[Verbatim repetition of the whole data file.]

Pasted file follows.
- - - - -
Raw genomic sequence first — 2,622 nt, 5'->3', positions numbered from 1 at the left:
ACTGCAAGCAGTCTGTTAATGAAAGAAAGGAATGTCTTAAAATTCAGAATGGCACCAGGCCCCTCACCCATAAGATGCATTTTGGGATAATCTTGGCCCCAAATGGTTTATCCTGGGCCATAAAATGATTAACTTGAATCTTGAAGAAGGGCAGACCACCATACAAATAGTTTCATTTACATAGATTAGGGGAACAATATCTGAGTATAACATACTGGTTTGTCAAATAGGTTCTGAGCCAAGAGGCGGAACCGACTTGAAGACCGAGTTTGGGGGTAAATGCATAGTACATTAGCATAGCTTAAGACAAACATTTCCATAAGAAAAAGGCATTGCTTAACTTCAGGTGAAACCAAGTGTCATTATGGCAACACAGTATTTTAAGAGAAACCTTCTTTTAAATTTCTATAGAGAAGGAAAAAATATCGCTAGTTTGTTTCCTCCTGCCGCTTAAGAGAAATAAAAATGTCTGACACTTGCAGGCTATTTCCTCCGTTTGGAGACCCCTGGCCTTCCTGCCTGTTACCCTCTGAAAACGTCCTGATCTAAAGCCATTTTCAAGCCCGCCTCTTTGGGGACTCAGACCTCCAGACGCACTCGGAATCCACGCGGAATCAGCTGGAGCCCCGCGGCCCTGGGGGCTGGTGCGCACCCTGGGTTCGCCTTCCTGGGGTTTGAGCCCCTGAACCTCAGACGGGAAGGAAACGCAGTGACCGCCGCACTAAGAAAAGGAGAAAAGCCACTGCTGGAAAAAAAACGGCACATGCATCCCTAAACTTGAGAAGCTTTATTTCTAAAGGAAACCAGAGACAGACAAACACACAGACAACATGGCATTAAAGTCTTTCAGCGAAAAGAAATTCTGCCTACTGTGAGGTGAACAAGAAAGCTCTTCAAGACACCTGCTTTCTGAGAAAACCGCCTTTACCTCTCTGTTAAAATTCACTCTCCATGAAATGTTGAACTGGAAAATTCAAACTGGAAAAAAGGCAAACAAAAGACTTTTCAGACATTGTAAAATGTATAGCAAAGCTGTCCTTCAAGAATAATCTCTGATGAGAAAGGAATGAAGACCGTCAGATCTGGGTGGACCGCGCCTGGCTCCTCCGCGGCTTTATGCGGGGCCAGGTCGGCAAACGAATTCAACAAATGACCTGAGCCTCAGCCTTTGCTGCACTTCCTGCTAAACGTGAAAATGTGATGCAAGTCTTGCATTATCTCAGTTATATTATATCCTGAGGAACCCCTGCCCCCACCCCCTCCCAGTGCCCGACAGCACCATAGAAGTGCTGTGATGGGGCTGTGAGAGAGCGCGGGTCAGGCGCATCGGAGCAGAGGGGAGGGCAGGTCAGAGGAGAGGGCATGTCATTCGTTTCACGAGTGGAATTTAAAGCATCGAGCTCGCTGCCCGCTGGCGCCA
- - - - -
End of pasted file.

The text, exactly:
Raw genomic sequence first — 2,622 nt, 5'->3', positions numbered from 1 at the left:
ACTGCAAGCAGTCTGTTAATGAAAGAAAGGAATGTCTTAAAATTCAGAATGGCACCAGGCCCCTCACCCATAAGATGCATTTTGGGATAATCTTGGCCCCAAATGGTTTATCCTGGGCCATAAAATGATTAACTTGAATCTTGAAGAAGGGCAGACCACCATACAAATAGTTTCATTTACATAGATTAGGGGAACAATATCTGAGTATAACATACTGGTTTGTCAAATAGGTTCTGAGCCAAGAGGCGGAACCGACTTGAAGACCGAGTTTGGGGGTAAATGCATAGTACATTAGCATAGCTTAAGACAAACATTTCCATAAGAAAAAGGCATTGCTTAACTTCAGGTGAAACCAAGTGTCATTATGGCAACACAGTATTTTAAGAGAAACCTTCTTTTAAATTTCTATAGAGAAGGAAAAAATATCGCTAGTTTGTTTCCTCCTGCCGCTTAAGAGAAATAAAAATGTCTGACACTTGCAGGCTATTTCCTCCGTTTGGAGACCCCTGGCCTTCCTGCCTGTTACCCTCTGAAAACGTCCTGATCTAAAGCCATTTTCAAGCCCGCCTCTTTGGGGACTCAGACCTCCAGACGCACTCGGAATCCACGCGGAATCAGCTGGAGCCCCGCGGCCCTGGGGGCTGGTGCGCACCCTGGGTTCGCCTTCCTGGGGTTTGAGCCCCTGAACCTCAGACGGGAAGGAAACGCAGTGACCGCCGCACTAAGAAAAGGAGAAAAGCCACTGCTGGAAAAAAAACGGCACATGCATCCCTAAACTTGAGAAGCTTTATTTCTAAAGGAAACCAGAGACAGACAAACACACAGACAACATGGCATTAAAGTCTTTCAGCGAAAAGAAATTCTGCCTACTGTGAGGTGAACAAGAAAGCTCTTCAAGACACCTGCTTTCTGAGAAAACCGCCTTTACCTCTCTGTTAAAATTCACTCTCCATGAAATGTTGAACTGGAAAATTCAAACTGGAAAAAAGGCAAACAAAAGACTTTTCAGACATTGTAAAATGTATAGCAAAGCTGTCCTTCAAGAATAATCTCTGATGAGAAAGGAATGAAGACCGTCAGATCTGGGTGGACCGCGCCTGGCTCCTCCGCGGCTTTATGCGGGGCCAGGTCGGCAAACGAATTCAACAAATGACCTGAGCCTCAGCCTTTGCTGCACTTCCTGCTAAACGTGAAAATGTGATGCAAGTCTTGCATTATCTCAGTTATATTATATCCTGAGGAACCCCTGCCCCCACCCCCTCCCAGTGCCCGACAGCACCATAGAAGTGCTGTGATGGGGCTGTGAGAGAGCGCGGGTCAGGCGCATCGGAGCAGAGGGGAGGGCAGGTCAGAGGAGAGGGCATGTCATTCGTTTCACGAGTGGAATTTAAAGCATCGAGCTCGCTGCCCGCTGGCGCCA